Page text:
These moves were welcomed by the Singapore Shipping Association (SSA) which was involved in developing the measures. It said that they will “help preserve the marine and offshore engineering industry’s core capabilities in the face of very severe financing challenges, arising from the prolonged weakness in the oil price, coupled with the great uncertainty facing the global economy.”
SSA president Esben Poulsson said: “Marine and offshore engineering companies are a vital part of Singapore’s maritime ecosystem, and they have been affected particularly badly by the general economic slowdown. Whilst the maritime industry fully recognises that the Government cannot be expected to solve all our difficulties, we nonetheless very much appreciate the introduction of these well thought-out, targeted measures.”
Singapore-based shipmanager Thome Ship Management also applauded the decision. Claes Eek Thorstensen, president of Thome Group, commented: “A healthy marine industry is crucial to the Singapore economy and so it is good news that the Government is taking a serious look at how it might help those sectors of the industry struggling to stay afloat. It is important that Singapore maintains its central position in the Asian maritime hub so any measures which the Government might be able to offer would be welcomed including any support which preserves the diversity of industries, including research and development, in this maritime cluster.”
The sharp downturn in the offshore oil and gas sector is having an effect on the Singapore maritime community and those who have invested in it.
The default of offshore services company Swiber Holdings prompted banks in Singapore to warn investors about risks of further loan and bond defaults by other offshore service companies with high debts and poor cash flows, due to the prolonged downturn and resultant loss of earnings, as further bonds mature during the next two years. Some offshore support companies have sought to restructure their finances and exposure as well as redoubling their efforts to reduce costs.
Ratings agency Moody’s and some analysts suggested that some Singapore banks had not made sufficient provision against likely losses in the oil and gas sector, though the banks insist that they can manage those risks.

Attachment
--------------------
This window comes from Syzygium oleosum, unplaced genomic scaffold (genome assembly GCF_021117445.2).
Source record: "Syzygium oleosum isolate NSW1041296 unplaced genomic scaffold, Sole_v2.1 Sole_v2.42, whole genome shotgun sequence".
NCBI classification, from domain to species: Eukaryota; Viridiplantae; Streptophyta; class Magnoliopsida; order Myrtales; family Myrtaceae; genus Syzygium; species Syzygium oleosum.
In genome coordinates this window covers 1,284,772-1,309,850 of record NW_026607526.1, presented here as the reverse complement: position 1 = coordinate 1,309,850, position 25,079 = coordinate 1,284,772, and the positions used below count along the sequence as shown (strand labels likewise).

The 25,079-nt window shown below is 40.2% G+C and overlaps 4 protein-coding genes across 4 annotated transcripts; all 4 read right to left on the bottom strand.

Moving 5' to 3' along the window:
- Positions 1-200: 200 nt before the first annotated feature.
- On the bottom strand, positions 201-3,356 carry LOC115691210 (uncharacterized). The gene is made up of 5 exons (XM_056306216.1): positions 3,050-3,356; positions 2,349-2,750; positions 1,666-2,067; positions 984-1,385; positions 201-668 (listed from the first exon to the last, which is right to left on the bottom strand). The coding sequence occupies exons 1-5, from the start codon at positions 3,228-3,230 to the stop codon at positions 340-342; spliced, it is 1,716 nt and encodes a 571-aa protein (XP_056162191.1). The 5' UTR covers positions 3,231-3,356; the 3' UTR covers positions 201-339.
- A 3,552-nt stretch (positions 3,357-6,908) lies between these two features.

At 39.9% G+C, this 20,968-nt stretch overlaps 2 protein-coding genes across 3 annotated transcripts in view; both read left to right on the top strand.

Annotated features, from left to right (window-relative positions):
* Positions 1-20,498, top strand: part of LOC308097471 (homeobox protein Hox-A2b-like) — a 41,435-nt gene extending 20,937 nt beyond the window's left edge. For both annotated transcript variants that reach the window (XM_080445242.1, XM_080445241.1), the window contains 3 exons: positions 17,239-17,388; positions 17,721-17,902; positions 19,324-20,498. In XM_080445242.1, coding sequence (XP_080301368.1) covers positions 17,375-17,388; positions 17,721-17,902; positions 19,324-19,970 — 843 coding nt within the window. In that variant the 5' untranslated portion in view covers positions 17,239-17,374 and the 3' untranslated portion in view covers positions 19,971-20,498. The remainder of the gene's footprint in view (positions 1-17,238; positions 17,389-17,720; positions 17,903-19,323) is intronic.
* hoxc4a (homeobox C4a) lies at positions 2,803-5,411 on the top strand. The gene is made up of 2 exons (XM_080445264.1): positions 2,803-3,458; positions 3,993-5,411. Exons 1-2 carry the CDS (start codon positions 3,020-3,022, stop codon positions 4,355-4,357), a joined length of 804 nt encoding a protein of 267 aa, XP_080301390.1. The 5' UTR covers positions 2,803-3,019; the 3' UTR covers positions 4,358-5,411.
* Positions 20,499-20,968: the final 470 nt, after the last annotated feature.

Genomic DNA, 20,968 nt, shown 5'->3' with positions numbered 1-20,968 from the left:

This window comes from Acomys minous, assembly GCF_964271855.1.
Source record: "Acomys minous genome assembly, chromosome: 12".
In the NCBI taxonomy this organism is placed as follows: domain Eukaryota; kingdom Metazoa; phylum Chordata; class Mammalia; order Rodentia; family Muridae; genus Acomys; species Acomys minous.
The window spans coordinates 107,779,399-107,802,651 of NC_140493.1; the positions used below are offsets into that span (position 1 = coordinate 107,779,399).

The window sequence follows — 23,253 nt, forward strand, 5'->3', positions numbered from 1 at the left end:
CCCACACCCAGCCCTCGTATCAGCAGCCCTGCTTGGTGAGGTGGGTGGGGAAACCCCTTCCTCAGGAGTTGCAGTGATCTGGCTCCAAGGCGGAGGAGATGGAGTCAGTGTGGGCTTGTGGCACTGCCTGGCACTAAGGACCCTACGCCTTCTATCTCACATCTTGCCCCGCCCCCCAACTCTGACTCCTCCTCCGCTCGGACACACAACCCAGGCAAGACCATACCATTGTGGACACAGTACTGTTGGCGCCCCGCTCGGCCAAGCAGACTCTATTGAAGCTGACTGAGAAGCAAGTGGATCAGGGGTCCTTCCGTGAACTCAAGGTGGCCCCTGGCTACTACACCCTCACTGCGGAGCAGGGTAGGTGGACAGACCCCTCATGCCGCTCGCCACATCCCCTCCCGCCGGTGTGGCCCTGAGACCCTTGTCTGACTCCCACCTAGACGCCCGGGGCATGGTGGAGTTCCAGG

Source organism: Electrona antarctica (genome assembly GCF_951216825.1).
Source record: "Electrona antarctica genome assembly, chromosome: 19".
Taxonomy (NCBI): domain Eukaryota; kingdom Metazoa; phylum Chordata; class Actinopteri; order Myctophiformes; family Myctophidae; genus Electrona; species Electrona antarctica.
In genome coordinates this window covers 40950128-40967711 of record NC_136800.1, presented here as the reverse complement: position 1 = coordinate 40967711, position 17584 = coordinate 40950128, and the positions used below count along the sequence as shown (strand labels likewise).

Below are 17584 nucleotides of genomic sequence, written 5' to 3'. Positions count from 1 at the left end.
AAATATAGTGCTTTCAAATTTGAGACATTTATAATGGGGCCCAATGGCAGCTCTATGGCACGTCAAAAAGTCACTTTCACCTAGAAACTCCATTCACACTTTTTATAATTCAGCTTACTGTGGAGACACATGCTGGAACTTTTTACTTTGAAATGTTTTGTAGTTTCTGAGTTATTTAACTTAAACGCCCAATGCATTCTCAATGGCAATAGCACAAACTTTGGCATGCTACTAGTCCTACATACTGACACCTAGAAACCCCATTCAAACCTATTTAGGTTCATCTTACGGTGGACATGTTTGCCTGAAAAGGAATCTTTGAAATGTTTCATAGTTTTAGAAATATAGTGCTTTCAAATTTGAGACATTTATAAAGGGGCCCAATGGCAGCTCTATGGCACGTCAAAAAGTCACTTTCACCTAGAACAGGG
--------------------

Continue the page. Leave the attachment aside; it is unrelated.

Rickmers Maritime Trust fights for survival
It is not just the offshore sector where investors are feeling the pain. Singapore shipping trust Rickmers Trust Management, which owns container ships for charter as trustee manager of Rickmers Maritime, has been struggling to satisfy its note holders who are facing substantial losses on their investments as earnings and ship values have plummeted.
The sharp downturn in earnings and the future prospects for the Panamax container ship market are causing particular problems for Rickmers Maritime, as Panamax earnings and ship values have fallen so low.
Rickmers Trust Management owns a fleet of Panamax container ships, from 3,450 teu up to 5,060 teu, that are chartered out to various operators including CMA CGM, Maersk Line, Mitsui OSK Lines (MOL) and Mediterranean Shipping Co (MSC).
Following note holders rejecting an earlier offer, Rickmers Trust Management produced an improved offer involving a partial redemption of S$60 million for its S$100 million notes due in 2017. This would reduce the outstanding principal amount under the notes to an aggregate of S$40 million which is repayable in November 2023.
The Singapore shipping trust would issue 1.32 billion new units equivalent to 150 per cent of the current number of units outstanding. Søren Andersen, chief executive of Rickmers Trust Management, said: “We value noteholders’ feedback and have reflected their suggestions in this proposal. If accepted, it would make way for a new facility of about US$260.2 million, and extend the maturities of a large part of the trust’s secured bank debts to the first quarter of 2021. It includes, amongst other terms, a generally back-ended amortisation schedule. This would give the trust more time to weather the depressed market, and underpin its solvency.” In late December Rickmers Trust Management noteholders rejected the offer.
Following this decision Rickmers Trust Management said: “The trustee-manager will prudently consider and assess alternative proposals for the restructuring of the notes should such proposals be presented, and continues to discharge its duties as the trustee-manager of the trust. The trustee-manager is in discussions with certain of its senior lenders in relation to a potential divestment of assets for working capital purposes.” At the time of writing no new proposals had been made.
Two days after the rejection Rickmers Trust Management sold its Panamax container ship India Rickmers, at just seven years old, to scrap buyers as part of settlement of a debt with Commerzbank. In January 2017 it sold another Panamax container ship Kaethe C Rickmers for demolition, raising further funds in its efforts to repay creditors.
Failure to satisfy noteholders could see Rickmers Trust Management going into liquidation as it runs out of cash.
Another of Singapore’s shipping trusts has seen its financial performance improve after various measures had been taken. First Ship Lease Trust (FSL Trust) owns a fleet of 22 vessels, comprising tankers and container ships. It achieved a 24 per cent increase in profit for the third quarter of 2016 to US$3.5 million. Although revenue was down by 19 per cent year on year, it made significant savings in operating costs and depreciation. It indicated that the fourth quarter of 2016 would be affected by drydocking-related costs for chemical tankers. In December it received a filip from Singapore Exchange removing FSL Trust from its watchlist with regard to the minimum trading price of its units